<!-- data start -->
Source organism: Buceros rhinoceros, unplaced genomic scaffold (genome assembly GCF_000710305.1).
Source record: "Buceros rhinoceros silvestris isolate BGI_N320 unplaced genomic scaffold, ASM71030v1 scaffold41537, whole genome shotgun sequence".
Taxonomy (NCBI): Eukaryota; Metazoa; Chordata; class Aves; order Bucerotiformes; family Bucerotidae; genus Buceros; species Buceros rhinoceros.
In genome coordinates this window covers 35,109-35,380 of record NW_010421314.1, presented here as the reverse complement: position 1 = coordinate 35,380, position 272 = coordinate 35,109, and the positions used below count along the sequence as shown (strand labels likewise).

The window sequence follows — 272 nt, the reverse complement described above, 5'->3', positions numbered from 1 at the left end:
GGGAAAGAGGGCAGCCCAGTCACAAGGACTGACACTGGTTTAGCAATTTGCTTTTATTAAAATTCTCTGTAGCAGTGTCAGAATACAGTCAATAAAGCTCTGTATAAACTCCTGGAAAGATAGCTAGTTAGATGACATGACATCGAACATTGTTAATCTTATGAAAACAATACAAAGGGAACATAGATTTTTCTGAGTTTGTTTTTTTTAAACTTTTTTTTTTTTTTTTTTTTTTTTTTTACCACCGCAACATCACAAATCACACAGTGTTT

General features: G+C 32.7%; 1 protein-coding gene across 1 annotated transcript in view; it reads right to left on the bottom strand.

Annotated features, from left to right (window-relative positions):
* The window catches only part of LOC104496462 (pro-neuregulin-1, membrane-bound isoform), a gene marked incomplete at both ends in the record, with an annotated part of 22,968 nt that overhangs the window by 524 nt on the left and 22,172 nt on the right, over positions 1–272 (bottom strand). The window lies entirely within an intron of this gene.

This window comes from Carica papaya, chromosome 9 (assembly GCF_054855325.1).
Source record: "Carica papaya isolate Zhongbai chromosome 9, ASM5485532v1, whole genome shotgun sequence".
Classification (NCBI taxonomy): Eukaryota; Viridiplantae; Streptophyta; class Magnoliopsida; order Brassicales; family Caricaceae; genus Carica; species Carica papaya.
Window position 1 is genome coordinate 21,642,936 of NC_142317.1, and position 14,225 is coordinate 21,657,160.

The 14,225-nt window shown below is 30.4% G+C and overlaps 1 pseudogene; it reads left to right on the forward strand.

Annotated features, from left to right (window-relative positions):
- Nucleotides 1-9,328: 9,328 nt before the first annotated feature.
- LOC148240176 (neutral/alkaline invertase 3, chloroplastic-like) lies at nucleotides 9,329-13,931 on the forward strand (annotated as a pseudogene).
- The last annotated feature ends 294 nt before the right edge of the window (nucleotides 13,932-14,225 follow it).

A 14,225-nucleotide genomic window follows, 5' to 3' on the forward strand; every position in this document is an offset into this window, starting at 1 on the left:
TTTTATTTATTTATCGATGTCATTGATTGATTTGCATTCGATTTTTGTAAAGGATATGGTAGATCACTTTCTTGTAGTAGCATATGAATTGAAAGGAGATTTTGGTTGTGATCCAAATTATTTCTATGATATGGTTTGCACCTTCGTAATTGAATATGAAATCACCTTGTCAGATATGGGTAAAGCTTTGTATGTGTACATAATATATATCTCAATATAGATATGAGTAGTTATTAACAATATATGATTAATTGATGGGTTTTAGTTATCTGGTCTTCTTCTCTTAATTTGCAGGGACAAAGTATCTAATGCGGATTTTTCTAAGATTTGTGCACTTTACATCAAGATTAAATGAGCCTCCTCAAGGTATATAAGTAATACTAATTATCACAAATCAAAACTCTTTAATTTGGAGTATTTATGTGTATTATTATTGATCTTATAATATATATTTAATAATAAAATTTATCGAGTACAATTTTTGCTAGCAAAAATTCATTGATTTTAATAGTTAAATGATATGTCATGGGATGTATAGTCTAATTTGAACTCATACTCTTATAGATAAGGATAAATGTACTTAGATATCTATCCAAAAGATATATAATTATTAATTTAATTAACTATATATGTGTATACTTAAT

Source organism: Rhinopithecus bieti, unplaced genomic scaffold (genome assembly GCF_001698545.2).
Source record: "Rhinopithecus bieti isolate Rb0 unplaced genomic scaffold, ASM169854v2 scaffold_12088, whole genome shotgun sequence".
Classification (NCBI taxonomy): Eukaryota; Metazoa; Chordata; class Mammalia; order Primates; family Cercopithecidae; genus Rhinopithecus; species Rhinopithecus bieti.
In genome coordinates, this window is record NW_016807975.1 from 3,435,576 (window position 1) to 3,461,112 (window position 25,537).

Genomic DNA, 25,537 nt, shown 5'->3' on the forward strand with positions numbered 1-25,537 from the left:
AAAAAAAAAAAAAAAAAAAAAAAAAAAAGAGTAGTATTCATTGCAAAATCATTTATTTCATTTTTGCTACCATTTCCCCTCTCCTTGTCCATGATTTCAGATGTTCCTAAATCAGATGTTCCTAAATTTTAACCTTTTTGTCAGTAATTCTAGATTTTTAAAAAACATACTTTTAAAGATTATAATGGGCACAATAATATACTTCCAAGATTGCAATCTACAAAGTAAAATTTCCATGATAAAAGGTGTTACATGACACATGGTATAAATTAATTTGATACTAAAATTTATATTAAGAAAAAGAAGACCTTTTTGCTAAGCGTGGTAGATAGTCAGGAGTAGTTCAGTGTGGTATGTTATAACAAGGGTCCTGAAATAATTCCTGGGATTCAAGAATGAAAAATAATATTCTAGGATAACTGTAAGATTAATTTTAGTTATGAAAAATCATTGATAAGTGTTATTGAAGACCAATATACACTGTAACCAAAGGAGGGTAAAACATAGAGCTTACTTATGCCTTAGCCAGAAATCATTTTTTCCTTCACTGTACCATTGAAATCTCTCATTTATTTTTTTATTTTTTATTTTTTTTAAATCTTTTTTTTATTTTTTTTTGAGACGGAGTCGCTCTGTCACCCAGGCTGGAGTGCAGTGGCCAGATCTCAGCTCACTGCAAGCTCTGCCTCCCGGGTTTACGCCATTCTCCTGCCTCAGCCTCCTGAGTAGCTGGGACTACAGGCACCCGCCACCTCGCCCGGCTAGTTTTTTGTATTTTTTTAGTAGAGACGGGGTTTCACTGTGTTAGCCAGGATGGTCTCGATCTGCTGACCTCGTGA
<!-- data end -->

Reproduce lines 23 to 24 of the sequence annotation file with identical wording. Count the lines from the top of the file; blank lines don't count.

Classification (NCBI taxonomy): Eukaryota; Metazoa; Chordata; class Mammalia; order Primates; family Cercopithecidae; genus Rhinopithecus; species Rhinopithecus bieti.
In genome coordinates, this window is record NW_016807975.1 from 3,435,576 (window position 1) to 3,461,112 (window position 25,537).